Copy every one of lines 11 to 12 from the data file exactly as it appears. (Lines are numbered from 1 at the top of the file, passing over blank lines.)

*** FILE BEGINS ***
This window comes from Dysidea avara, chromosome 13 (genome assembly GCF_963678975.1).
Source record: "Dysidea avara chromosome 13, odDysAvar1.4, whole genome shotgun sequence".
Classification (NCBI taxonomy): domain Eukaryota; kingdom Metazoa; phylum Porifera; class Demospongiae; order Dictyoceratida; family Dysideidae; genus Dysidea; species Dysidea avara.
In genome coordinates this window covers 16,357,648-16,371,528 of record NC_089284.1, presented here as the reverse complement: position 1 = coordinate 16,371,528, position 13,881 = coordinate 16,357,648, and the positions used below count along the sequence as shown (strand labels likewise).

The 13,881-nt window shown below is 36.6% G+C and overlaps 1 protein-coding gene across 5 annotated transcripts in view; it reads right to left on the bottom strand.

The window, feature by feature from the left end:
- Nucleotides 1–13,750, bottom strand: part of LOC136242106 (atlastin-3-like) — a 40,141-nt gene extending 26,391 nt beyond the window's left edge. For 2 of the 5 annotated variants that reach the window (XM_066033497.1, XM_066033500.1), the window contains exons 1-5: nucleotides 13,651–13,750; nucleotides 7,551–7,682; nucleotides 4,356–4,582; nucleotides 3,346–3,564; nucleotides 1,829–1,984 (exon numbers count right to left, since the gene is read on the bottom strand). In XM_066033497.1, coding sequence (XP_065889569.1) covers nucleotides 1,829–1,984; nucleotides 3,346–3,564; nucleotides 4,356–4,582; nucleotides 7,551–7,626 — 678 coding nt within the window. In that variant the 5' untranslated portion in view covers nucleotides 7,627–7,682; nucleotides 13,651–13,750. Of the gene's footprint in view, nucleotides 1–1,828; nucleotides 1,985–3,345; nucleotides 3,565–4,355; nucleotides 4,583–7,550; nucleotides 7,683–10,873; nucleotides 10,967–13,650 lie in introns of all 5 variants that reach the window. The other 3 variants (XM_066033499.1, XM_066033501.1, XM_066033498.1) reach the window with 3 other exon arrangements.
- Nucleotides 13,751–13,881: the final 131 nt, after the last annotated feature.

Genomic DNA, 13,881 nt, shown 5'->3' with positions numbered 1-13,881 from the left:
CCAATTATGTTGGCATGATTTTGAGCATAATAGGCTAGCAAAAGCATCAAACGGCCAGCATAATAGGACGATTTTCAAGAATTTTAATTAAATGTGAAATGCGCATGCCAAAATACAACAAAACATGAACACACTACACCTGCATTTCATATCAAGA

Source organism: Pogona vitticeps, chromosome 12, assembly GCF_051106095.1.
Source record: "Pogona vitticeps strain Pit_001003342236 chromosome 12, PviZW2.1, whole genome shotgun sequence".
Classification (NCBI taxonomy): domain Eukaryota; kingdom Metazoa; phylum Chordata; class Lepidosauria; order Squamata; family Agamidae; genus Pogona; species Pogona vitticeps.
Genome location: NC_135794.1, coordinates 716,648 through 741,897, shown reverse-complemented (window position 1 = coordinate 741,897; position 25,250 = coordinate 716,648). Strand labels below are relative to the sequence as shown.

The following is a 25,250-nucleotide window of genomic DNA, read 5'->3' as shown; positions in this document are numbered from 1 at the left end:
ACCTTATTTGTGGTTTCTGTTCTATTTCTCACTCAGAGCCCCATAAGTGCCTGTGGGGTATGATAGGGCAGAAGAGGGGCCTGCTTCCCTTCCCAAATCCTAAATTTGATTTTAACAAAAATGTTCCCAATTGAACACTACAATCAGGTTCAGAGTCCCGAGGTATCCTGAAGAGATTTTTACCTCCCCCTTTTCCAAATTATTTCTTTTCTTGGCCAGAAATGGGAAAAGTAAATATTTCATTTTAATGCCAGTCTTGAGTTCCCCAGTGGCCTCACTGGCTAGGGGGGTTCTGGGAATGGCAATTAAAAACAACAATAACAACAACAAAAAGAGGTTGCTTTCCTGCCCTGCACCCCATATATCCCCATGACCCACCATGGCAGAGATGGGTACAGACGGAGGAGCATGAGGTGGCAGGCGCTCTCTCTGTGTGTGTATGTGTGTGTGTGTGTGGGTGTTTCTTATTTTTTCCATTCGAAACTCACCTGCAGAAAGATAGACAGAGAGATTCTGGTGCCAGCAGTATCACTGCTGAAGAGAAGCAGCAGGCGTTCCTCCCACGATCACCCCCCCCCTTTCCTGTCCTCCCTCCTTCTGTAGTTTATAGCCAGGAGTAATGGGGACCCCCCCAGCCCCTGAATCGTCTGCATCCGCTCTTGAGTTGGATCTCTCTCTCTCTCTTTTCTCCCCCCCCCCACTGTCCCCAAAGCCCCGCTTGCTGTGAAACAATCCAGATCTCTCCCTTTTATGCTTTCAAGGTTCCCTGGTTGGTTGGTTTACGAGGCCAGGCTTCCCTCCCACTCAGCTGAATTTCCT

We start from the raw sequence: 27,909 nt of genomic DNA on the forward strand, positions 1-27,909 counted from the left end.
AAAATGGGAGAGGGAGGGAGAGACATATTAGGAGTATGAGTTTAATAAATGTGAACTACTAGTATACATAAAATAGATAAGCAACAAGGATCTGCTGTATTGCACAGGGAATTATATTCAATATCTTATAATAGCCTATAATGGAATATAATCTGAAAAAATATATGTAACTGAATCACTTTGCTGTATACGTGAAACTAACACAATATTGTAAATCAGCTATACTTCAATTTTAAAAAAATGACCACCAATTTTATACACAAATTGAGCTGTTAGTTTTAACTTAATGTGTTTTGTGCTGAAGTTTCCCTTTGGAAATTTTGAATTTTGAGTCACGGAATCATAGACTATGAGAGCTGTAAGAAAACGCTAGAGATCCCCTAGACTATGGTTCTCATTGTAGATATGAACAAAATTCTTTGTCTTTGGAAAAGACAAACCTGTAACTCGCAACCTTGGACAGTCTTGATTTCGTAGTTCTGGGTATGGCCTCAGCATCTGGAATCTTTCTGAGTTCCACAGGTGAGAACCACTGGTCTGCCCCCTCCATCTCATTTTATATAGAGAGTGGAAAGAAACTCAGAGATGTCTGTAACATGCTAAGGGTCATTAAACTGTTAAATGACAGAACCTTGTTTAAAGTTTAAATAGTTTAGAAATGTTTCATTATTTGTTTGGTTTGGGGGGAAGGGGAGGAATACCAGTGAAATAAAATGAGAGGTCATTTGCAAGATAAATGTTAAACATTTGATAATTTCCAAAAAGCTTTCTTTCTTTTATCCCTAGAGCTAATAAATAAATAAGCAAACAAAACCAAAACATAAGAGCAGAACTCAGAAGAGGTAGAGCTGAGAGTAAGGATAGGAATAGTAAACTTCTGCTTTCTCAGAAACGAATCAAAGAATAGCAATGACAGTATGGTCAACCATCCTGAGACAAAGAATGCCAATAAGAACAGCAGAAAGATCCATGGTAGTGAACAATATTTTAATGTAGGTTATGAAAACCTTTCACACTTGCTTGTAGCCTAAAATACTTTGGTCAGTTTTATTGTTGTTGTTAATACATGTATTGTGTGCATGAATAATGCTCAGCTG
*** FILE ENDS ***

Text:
Source organism: Pogona vitticeps, chromosome 12, assembly GCF_051106095.1.
Source record: "Pogona vitticeps strain Pit_001003342236 chromosome 12, PviZW2.1, whole genome shotgun sequence".